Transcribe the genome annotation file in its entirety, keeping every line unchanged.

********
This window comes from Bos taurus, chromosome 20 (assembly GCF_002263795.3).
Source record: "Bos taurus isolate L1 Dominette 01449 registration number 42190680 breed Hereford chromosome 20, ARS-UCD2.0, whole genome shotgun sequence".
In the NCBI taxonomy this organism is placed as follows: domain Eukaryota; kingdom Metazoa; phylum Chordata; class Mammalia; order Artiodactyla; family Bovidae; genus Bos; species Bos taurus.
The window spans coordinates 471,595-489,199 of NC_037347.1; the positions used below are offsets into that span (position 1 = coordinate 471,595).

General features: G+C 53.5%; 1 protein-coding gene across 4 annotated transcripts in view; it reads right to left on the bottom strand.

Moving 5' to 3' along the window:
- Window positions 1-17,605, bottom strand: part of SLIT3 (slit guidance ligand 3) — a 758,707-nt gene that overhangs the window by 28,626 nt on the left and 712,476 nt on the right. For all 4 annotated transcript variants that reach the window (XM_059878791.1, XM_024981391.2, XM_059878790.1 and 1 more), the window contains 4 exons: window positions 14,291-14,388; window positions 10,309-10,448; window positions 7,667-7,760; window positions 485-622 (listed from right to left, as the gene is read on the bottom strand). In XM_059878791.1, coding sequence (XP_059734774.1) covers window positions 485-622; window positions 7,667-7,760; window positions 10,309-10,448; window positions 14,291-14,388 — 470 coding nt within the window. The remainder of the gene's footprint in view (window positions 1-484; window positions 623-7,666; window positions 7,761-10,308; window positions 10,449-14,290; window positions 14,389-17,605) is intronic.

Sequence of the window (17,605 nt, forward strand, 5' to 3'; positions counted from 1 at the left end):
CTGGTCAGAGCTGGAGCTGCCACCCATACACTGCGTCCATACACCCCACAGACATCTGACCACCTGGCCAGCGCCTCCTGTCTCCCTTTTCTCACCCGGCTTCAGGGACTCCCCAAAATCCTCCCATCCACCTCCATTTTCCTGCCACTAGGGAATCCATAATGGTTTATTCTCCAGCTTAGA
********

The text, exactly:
This window comes from Bos taurus, chromosome 20 (assembly GCF_002263795.3).
Source record: "Bos taurus isolate L1 Dominette 01449 registration number 42190680 breed Hereford chromosome 20, ARS-UCD2.0, whole genome shotgun sequence".
In the NCBI taxonomy this organism is placed as follows: domain Eukaryota; kingdom Metazoa; phylum Chordata; class Mammalia; order Artiodactyla; family Bovidae; genus Bos; species Bos taurus.
The window spans coordinates 471,595-489,199 of NC_037347.1; the positions used below are offsets into that span (position 1 = coordinate 471,595).

General features: G+C 53.5%; 1 protein-coding gene across 4 annotated transcripts in view; it reads right to left on the bottom strand.

Moving 5' to 3' along the window:
- Window positions 1-17,605, bottom strand: part of SLIT3 (slit guidance ligand 3) — a 758,707-nt gene that overhangs the window by 28,626 nt on the left and 712,476 nt on the right. For all 4 annotated transcript variants that reach the window (XM_059878791.1, XM_024981391.2, XM_059878790.1 and 1 more), the window contains 4 exons: window positions 14,291-14,388; window positions 10,309-10,448; window positions 7,667-7,760; window positions 485-622 (listed from right to left, as the gene is read on the bottom strand). In XM_059878791.1, coding sequence (XP_059734774.1) covers window positions 485-622; window positions 7,667-7,760; window positions 10,309-10,448; window positions 14,291-14,388 — 470 coding nt within the window. The remainder of the gene's footprint in view (window positions 1-484; window positions 623-7,666; window positions 7,761-10,308; window positions 10,449-14,290; window positions 14,389-17,605) is intronic.

Sequence of the window (17,605 nt, forward strand, 5' to 3'; positions counted from 1 at the left end):
CTGGTCAGAGCTGGAGCTGCCACCCATACACTGCGTCCATACACCCCACAGACATCTGACCACCTGGCCAGCGCCTCCTGTCTCCCTTTTCTCACCCGGCTTCAGGGACTCCCCAAAATCCTCCCATCCACCTCCATTTTCCTGCCACTAGGGAATCCATAATGGTTTATTCTCCAGCTTAGA